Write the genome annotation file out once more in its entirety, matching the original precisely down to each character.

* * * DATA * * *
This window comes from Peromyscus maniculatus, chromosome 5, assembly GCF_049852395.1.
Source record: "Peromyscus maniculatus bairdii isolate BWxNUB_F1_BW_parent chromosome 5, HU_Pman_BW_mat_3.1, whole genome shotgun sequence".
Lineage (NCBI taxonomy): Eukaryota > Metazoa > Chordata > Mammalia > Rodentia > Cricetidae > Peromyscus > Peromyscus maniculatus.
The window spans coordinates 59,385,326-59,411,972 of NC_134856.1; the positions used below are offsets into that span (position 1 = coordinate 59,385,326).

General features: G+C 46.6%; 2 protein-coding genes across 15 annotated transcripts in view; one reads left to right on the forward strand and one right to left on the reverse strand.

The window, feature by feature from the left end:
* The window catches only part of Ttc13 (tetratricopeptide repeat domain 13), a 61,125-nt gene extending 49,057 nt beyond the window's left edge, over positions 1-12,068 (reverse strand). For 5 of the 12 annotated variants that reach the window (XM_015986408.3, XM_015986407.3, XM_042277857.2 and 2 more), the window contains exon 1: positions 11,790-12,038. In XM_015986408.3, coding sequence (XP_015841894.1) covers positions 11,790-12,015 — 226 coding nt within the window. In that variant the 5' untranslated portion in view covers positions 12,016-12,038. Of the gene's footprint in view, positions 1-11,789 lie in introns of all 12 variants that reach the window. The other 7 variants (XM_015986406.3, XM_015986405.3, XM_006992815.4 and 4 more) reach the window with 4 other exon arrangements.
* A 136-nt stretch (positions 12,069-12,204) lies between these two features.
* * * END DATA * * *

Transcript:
This window comes from Peromyscus maniculatus, chromosome 5, assembly GCF_049852395.1.
Source record: "Peromyscus maniculatus bairdii isolate BWxNUB_F1_BW_parent chromosome 5, HU_Pman_BW_mat_3.1, whole genome shotgun sequence".
Lineage (NCBI taxonomy): Eukaryota > Metazoa > Chordata > Mammalia > Rodentia > Cricetidae > Peromyscus > Peromyscus maniculatus.
The window spans coordinates 59,385,326-59,411,972 of NC_134856.1; the positions used below are offsets into that span (position 1 = coordinate 59,385,326).

General features: G+C 46.6%; 2 protein-coding genes across 15 annotated transcripts in view; one reads left to right on the forward strand and one right to left on the reverse strand.

The window, feature by feature from the left end:
* The window catches only part of Ttc13 (tetratricopeptide repeat domain 13), a 61,125-nt gene extending 49,057 nt beyond the window's left edge, over positions 1-12,068 (reverse strand). For 5 of the 12 annotated variants that reach the window (XM_015986408.3, XM_015986407.3, XM_042277857.2 and 2 more), the window contains exon 1: positions 11,790-12,038. In XM_015986408.3, coding sequence (XP_015841894.1) covers positions 11,790-12,015 — 226 coding nt within the window. In that variant the 5' untranslated portion in view covers positions 12,016-12,038. Of the gene's footprint in view, positions 1-11,789 lie in introns of all 12 variants that reach the window. The other 7 variants (XM_015986406.3, XM_015986405.3, XM_006992815.4 and 4 more) reach the window with 4 other exon arrangements.
* A 136-nt stretch (positions 12,069-12,204) lies between these two features.